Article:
TML, Kentucky League join together to plan communities surrounding new Ford plants

J.D Chan
Kentucky League Executive Director J.D. Chaney and TML Executive Director Anthony Haynes

BY Carole Graves

TML Communications Director

Massive, game changer, historic, and unprecedented growth were among the top descriptions city officials used to define the new Ford EV manufacturing campus slated for construction in West Tennessee and the new Ford SK battery plant to be built in central Kentucky.

Last week, the Tennessee Municipal League hosted a joint meeting with West Tennessee city mayors and members of the Kentucky League of Cities to identify similar issues, problem solve and determine ways to move forward while building livable communities.

“We hope this meeting will facilitate collaboration not only between the two states and two municipal leagues, but also among our Tennessee mayors,” said Dr. Ken Moore, Franklin mayor and TML president.

In Stanton, TN., Ford will invest $5.6 billion to build a 3,600-acre mega campus called Blue Oval City on the Memphis Regional Megasite. The project will result in the creation of 5,800 jobs on site with up to 27,000 indirect jobs created as a result of the project. The construction jobs are estimated to total more than 30,000 workers with up to 4,000 on site at the height of construction.

In Glendale, Ky., Ford plans to invest $5.8 billion to build a dedicated battery manufacturing complex with SK Innovation -  BlueOvalSK Battery Park — creating more than 5,000 jobs.

Blue Oval
Brownsville Mayor Bill Rawls

Although most agree that this is an historic investment and transformative opportunity for both states, it is also rife with challenges and problems for the small, nearby rural communities.  

Among the top concerns from both Tennessee and Kentucky city officials are how to prepare for the unprecedented growth in terms of infrastructure, housing, and the development of rural unincorporated areas.

“Taxpayers shouldn’t have to bear the brunt of the infrastructure costs,” said Brownsville Mayor Bill Rawls. “How do we fill in the gap?” 

“We’ve been talking about wastewater infrastructure needs in Tipton County for years – long before the Ford plant,” said Jeff Huffman, Tipton County mayor and board member of the MegaSite Authority. “It is the number one infrastructure need and basic element of whether or not a municipality is going to grow.”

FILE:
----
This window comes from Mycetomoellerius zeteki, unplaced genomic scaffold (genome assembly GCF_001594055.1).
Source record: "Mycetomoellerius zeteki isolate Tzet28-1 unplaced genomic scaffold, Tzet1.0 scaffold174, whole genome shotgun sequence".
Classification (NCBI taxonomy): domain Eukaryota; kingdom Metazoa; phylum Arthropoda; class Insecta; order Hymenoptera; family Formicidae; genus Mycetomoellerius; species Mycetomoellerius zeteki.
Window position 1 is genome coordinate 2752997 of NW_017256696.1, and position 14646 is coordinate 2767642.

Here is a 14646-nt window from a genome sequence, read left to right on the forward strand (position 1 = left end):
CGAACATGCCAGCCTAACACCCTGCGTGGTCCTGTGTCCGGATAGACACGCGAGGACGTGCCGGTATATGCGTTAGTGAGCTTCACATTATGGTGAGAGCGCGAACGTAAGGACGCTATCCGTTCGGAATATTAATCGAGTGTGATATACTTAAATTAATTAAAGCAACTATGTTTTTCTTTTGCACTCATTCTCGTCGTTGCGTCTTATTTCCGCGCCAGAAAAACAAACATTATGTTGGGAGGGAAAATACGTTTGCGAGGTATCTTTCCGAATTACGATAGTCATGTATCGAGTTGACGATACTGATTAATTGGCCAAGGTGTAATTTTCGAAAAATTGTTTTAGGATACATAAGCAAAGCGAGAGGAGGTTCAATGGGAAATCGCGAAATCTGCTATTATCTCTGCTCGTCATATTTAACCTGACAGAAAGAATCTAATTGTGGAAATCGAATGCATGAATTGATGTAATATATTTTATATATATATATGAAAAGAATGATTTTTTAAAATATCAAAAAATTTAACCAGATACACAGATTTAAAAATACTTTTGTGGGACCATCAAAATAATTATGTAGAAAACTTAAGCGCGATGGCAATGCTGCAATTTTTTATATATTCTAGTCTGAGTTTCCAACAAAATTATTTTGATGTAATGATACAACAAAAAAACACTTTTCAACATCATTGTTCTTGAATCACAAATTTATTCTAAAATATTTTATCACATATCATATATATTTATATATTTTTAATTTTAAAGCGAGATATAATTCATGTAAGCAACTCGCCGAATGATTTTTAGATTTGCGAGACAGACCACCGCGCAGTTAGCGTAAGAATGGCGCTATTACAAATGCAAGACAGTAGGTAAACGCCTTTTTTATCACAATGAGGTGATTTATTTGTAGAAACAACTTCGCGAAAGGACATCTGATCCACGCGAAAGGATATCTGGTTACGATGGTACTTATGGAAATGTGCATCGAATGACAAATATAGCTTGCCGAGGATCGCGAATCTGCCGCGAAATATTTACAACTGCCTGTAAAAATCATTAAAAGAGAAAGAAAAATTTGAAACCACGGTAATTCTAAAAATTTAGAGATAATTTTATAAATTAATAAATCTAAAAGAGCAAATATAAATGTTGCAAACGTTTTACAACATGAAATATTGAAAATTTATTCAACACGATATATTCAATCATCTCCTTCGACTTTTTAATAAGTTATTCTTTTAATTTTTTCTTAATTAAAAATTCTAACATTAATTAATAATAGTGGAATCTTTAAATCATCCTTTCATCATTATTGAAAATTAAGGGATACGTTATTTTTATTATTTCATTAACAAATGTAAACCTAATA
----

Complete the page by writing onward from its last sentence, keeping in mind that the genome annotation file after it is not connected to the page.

As part of Tennessee’s commitment to Ford, the state will spend $138 million for water and wastewater treatment facilities to serve the needs of the Blue Oval campus.

Mark Herbison, president and CEO of HTL Advantage, a three-county economic development coalition serving Haywood, Tipton, and Lauderdale (HTL) counties, explained that the Memphis Regional Megasite became certified in 2006 and has courted many suitors but has not been able to secure a permanent tenant until now.  Three different administrations, beginning with Bredesen to Haslam and now Lee have made capital improvements along the way, totaling some $175 million, but lack of investments in key infrastructure needs has always been a problem in securing a major industry. 

“We’ve been trying to sell the site for numerous years,” said Herbison. “The infrastructure has always been an issue -- specifically, the sewer.  And it’s still an issue for everyone outside the site.”

To address the water and sewer issue, the current infrastructure plan includes constructing a water processing plant and digging large wells into the county’s underground aquifers to be able to furnish 7 million gallons of water per day.

Mark Herbison
Mark Herbison, HTL Advantage President 

The new wastewater treatment plant will be able to handle 5.1 million gallons and will include laying a sewer pipeline that runs from the site to the Mississippi River for disposal of the wastewater effluent. The pipeline stretches over 35 miles of Tipton County and required more than 200 easements from property owners. The plan, however, does not allow for nearby communities to tap onto the water and wastewater facilities.

Herbison said that the state will also spend $200 million to construct a new interchange at mile marker 39 on Interstate 40 and a connector route that will become part of State Route 222.

To house the  nearly 33,000 temporary construction workers who will work on the Ford plant, Herbison said a recent housing study that spans a 50-mile radius from Memphis to Jackson has identified some 35,000 residential spaces consisting of apartments, Airbnb’s, RVs parks and others sources of short-term housing.

Other areas of concern included:

  • Addressing the needs related to population growth
  • Suppliers and their ripple effect
  • Additional schools

Those who attended the TML / Kentucky League meeting expressed their desire to continue to meet and felt the meeting was both informative and beneficial.

“Our time is valuable,” said Mayor Rawls. “And this meeting was the most productive Blue Oval meeting I have attended so far.”